• Private Equity Fund A can sell their 5% ownership for a very nice profit of $240 million. Not too shabby based on their initial investment of 10 million! Private Equity Fund B & C also make a nice profit.  The company founders, early employees, and insiders also can sell their ownership stake and make a nice profit.  They DESERVE this windfall as they risked CAPITAL and allocated that capital efficiently, and therefore should be rewarded as the job creators they are.
  • FAST company hasn’t generated a profit yet, they’ve been really good at convincing “investors” to give them money to spend on marketing & product development to grow revenue in order to convince new investors to give them more money to spend on marketing to grow revenue in order to do more of the same. Eventually, the company will have to make a “profit”.  IF AND WHEN the company finally makes a profit, FAST company will return those profits to investors.  But this process isn’t really a concern for anyone who invested in FAST company before the IPO / SPAC.  The “public” is making the bet. At this point, who knows what the returns will be.  It’s a casino with brand new companies. The story might play out wonderfully, or it may crash and burn.
  • This can be seen with Beyond Meat: will plant based meat overtake traditional meat consumption? Electric Vehicles: will the world accept long wait times for vehicles to charge and swapping batteries rather than stopping for a few minutes at a gas pump? Online Real Estate: will people be more comfortable shopping for houses themselves and not paying the 6% realtor fee to be shown around the “right neighborhoods”? There was pets.com in the 90’s before chewy.com today.
  • Maybe some companies make it to the finish line and become “mature” companies that generate massive profits. Most do not. But the decision to start generating profits can be done well before the IPO / SPAC event.  The IPO / SPAC event is to reward and enrich the company founders, early employees, and early-stage Private Equity investors.  They can get out before the hard work of making the company profitable.  They’ve sold the story of the future and FAST growth and the possibility of massive investment gains… if there’s someone willing to pay more for that story then the previous person.
  • The thesis that “markets” exist to fund new companies is only partly true… it really functions to transfer RISK to the public and serves as a liquidity event EXIT plan for private equity and founders. One that is perfectly fair in many cases. The public can make bets in this market… this market is a casino.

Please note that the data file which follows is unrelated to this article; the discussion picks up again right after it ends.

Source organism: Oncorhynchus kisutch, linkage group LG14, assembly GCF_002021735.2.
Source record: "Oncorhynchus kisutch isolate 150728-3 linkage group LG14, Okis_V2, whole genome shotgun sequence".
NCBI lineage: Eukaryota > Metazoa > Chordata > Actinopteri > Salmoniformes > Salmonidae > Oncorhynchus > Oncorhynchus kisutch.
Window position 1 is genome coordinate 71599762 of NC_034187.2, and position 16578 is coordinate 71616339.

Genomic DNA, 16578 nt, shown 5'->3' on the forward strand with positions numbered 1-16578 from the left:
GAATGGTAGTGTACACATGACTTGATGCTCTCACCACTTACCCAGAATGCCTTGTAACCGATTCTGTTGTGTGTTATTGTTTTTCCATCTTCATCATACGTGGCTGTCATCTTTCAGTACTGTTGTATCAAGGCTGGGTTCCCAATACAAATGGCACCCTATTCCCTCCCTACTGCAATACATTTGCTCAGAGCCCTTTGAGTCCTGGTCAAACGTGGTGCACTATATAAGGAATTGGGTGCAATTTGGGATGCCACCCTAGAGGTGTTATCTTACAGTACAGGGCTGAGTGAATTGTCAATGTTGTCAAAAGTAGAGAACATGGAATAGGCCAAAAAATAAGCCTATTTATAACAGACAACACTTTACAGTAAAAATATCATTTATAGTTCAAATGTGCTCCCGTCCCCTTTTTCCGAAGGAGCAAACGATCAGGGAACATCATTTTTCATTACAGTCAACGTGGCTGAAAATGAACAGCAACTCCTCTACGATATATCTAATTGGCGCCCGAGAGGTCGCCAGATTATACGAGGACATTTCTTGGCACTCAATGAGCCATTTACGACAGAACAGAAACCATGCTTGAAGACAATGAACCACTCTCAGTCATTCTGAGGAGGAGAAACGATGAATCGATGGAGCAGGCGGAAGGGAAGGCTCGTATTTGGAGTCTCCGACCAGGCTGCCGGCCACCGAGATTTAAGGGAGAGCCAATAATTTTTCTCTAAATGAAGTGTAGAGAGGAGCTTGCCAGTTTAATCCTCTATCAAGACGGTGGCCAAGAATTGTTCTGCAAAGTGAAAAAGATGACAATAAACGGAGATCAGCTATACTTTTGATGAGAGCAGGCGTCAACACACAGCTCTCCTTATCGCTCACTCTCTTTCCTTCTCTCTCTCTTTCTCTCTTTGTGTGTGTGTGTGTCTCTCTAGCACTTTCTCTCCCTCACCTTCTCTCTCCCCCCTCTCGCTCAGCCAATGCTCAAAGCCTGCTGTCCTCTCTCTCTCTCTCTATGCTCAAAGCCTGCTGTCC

DISCLAIMER: Before a flood of hate mail comes in, I’m simplifying this for an educational narrative… not all Private Equity is evil and greedy. 80% of the companies Private Equity invests in don’t succeed and their investments are gone.  The few winning bets must pay for all the losing bets.  There are good Private Equity firms and bad ones. But “being early” is crucial for this entire system.  During March of 2021, investors of new companies that went public recently have gotten annihilated. Their investments have been crushed. The early investors before the companies went public are fine… the people / public that bought into the “SPAC” craze of 2020 and 2021, have been hurt investing in many of these new companies that don’t generate a profit. Generally, the market exists to produce income… the process of funding new companies is a transfer of risk to the public who want to play markets for HUGE upside gains… like a casino.

I Didn’t Find a Billion Dollars Though, I Just Want to Retire One Day

Retirees and Billionaires have the same concern: they require a rate of return on “assets” so they can maintain a certain lifestyle. The stock market is great place to easily access pieces of paper (i.e. stock certificates) that represent different kinds of assets. Maybe the “asset” can generate “income” because you can sell it later for more then what you bought it for, or the asset will produce a monthly income stream like rental payments to a landlord. But there is a social contract underneath of it all. These assets and the salespeople who sell them to you, real estate, stocks, bonds, etc… will provide you a reasonable rate of return on those assets to maintain your lifestyle.